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Dignity and Disasters: A photo story

Dignity and disasters


In countries across the Asia-Pacific region, natural disasters are uprooting families, leaving women and girls most at risk. The effects of climate change are unavoidable as storms intensify and droughts leave millions vulnerable to food shocks, displacement and even violence. Then there are earthquakes, tsunamis and volcanic eruptions.

This collection of photographs takes us into some of the communities where disasters are being most acutely felt. From Bangladesh to Samoa, women are taking an active role in preparing for emergencies. By speaking up and proactively taking action, they’re helping governments and civil society plan ahead and ensure crucial supplies are on hand to help women maintain their dignity, even when disasters disrupt their lives.



Solomon Islands: Mary works to help communities in the Solomon Islands prepare for climate change by involving women in the planning about what's needed when natural disasters hit. Mary is from a remote island in Temotu province that is more than three weeks away by sea from where she now works in the capital, Honiara. The model of prioritising women's perspectives has been adopted by other development projects and Mary is part of a network that is able to quickly deploy the dignity kits where they are needed most. Mary and her team have helped communities build clear evacuation routes and plan backup food supplies if storms or floods hit. The close consultation has built up trust in the communities and this will allow any future disaster response to reach women and girls more effectively because of this critical groundwork. @UNFPA/Rose


Kiribati: Taronga, 16, holds her two-year-old sister Teaborenga while standing in a flooded area in the village of Eita, South Tarawa, Kiribati, Thursday 28 January 2016. Eita is one of many localities on Tarawa atoll that regularly floods at high tide. Sea water cuts access to the main road and children sometimes have to swim or use floating devices to go to school. ©UNICEF/UN056626/Sokhin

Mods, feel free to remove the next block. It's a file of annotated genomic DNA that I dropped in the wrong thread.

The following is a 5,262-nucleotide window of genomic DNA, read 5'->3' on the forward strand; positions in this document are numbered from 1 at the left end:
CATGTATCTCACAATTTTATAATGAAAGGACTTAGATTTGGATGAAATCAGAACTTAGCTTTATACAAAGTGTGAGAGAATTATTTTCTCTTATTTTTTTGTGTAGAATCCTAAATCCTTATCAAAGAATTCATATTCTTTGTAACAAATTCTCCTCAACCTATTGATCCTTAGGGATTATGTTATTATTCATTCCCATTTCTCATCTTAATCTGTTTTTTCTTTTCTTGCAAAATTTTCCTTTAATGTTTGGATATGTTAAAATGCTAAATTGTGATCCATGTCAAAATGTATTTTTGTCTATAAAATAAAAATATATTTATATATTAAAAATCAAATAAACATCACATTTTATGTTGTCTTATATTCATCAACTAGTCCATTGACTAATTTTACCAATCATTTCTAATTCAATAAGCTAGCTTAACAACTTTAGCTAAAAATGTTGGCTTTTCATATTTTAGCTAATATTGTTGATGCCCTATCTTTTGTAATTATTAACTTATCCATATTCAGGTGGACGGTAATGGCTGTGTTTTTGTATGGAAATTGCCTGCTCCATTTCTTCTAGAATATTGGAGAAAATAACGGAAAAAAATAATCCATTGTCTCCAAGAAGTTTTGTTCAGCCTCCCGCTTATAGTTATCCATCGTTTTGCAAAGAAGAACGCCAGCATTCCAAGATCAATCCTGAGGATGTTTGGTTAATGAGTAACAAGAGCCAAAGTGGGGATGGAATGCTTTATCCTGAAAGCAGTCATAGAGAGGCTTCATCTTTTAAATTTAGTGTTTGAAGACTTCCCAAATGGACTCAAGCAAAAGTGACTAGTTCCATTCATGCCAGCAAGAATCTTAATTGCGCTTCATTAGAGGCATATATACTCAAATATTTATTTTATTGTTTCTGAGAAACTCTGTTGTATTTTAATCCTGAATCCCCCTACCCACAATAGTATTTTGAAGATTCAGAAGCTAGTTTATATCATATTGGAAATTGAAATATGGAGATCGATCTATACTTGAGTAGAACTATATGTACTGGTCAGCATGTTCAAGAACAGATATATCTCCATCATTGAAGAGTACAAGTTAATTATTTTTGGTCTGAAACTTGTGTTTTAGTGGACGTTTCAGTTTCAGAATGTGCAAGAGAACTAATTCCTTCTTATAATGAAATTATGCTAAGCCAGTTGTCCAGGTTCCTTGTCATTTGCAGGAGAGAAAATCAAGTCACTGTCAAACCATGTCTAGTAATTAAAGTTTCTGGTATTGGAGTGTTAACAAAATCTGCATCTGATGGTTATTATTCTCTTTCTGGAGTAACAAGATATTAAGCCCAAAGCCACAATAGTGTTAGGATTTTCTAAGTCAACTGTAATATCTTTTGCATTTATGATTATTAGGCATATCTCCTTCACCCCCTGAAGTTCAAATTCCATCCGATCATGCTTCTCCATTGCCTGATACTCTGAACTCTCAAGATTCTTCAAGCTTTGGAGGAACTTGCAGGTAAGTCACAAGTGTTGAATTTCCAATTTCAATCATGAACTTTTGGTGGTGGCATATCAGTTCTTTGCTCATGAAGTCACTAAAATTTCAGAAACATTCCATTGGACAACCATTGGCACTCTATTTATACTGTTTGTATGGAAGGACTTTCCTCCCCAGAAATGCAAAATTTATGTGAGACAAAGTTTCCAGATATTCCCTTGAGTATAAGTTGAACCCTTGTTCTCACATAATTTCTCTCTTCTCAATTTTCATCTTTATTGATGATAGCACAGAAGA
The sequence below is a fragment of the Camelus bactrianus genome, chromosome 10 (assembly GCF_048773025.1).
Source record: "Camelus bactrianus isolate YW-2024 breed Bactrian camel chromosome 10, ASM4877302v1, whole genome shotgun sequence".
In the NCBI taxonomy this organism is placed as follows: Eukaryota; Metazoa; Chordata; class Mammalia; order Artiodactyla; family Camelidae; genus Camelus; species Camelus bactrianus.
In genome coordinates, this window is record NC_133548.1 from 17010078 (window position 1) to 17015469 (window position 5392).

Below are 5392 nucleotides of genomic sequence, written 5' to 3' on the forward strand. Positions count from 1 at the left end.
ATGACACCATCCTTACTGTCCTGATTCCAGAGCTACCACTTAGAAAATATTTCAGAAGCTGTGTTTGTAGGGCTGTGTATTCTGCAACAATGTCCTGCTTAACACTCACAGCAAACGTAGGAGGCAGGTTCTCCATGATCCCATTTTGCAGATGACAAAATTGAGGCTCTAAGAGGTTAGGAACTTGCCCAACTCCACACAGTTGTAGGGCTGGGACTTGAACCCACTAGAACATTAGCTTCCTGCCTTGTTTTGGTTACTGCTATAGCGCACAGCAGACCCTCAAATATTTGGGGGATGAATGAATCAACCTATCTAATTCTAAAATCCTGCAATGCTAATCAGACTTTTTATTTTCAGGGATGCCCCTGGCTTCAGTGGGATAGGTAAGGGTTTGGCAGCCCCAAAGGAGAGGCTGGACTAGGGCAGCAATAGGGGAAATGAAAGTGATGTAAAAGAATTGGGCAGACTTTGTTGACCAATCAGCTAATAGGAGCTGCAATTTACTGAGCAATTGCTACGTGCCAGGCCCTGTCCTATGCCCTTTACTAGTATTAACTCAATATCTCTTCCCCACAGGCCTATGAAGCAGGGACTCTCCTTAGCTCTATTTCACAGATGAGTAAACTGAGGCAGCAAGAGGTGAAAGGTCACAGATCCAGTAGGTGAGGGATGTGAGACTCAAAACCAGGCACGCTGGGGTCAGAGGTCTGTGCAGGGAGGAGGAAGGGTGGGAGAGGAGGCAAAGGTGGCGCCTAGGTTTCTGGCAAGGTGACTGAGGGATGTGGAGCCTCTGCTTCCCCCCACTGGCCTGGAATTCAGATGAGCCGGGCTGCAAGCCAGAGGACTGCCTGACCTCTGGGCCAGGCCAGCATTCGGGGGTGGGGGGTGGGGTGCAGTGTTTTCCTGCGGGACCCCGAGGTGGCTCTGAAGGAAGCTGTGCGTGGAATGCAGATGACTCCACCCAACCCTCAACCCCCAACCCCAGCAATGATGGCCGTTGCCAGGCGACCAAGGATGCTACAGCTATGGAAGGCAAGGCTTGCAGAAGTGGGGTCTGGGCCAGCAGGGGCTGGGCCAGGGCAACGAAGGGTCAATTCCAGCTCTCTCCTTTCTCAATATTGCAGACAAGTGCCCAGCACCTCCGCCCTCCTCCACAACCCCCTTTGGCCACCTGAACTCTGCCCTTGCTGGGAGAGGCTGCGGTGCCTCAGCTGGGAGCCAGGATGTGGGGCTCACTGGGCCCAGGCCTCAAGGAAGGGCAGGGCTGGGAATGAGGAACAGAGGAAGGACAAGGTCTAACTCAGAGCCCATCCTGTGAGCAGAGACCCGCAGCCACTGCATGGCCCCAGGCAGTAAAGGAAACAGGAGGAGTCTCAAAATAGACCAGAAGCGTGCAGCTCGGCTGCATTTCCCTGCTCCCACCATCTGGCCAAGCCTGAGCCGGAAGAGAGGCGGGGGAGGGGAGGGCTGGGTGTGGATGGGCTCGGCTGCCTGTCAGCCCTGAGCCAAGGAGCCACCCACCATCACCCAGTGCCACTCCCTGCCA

Papua New Guinea: 19-year-old Sima Billy is pregnant and since her partner left her 6 months ago, she’s been on her own. She lives in Mirigini village in Port Moresby with her mother and she worries about the future for her baby. Sima got encouragement from a community health volunteer to go early to the hospital. With distances sometimes dauntingly far from informal settlements and the level of care uncertain, many women in Papua New Guinea don’t get the antenatal care that could save lives. Because Sima built that relationship with the midwives and doctors, she’s been taking iron tablets and eating fresh vegetables when she and her mother can afford them. @UNFPA/Rose


Indonesia: Sinta, 19, stands near her house which collapsed during the tsunami, in Pesauran Village, Cinangka District, Serang, Banten on 24 December 2018 in Indonesia. ©UNICEF/UN0267786/Wilander


Solomon Islands: Khadil is 17 years old and she lives in White River in the Solomon Islands. In her community on the outskirts of Honiara, gender-based violence and natural disasters are tragically common so Kahdil navigates a complex set of challenges. She and her friends dance in a traditional Tambura group, but the pressures of school and family are intensified by poverty and waves of disasters that disrupt an already fragile normalcy. @UNFPA/Rose


Kiribati: Access and mobility for people with disabilities is already challenging in the Pacific, but it's even harder during disasters and the chaotic aftermath. UNFPA has been able to contribute to the disater plans for countries like Kiribati by preparing kits that are adapted to the needs of people with disabilities. @UNFPA/Carly Learson


The Philippines: Badjao sisters stand in front of their makeshift home as their mother washes clothes in Wawa, Batangas. Disparagingly labelled as "sea gypsies," Badjao follow the movements of the sea rather than the borders of the land, never quite belonging to the countries in which they live. Many Badjao families like this one settled in Wawa, a mixed community of Badjao and Tagalog peoples, after fleeing from the fighting in Mindanao. What is not visible in the background is the island that used to sit across this bay, which is where these Badjao families used to live before it was swallowed up by a typhoon a few years ago, forcing these fisherfolk to relocate once more. The Badjao here have been Christianised and want to be known as "Goodjao," to escape the prejudice and marginalization that their ethnicity has historically experienced in Southeast Asia. With the Philippines the third-most vulnerable country to climate change, fisherfolk, who are the least responsible for causing the worsening climate crisis, are also the population most vulnerable to its disastrous consequences such as rising sea levels, storm surges, and coastline erosion. ©Hannah Reyes Morales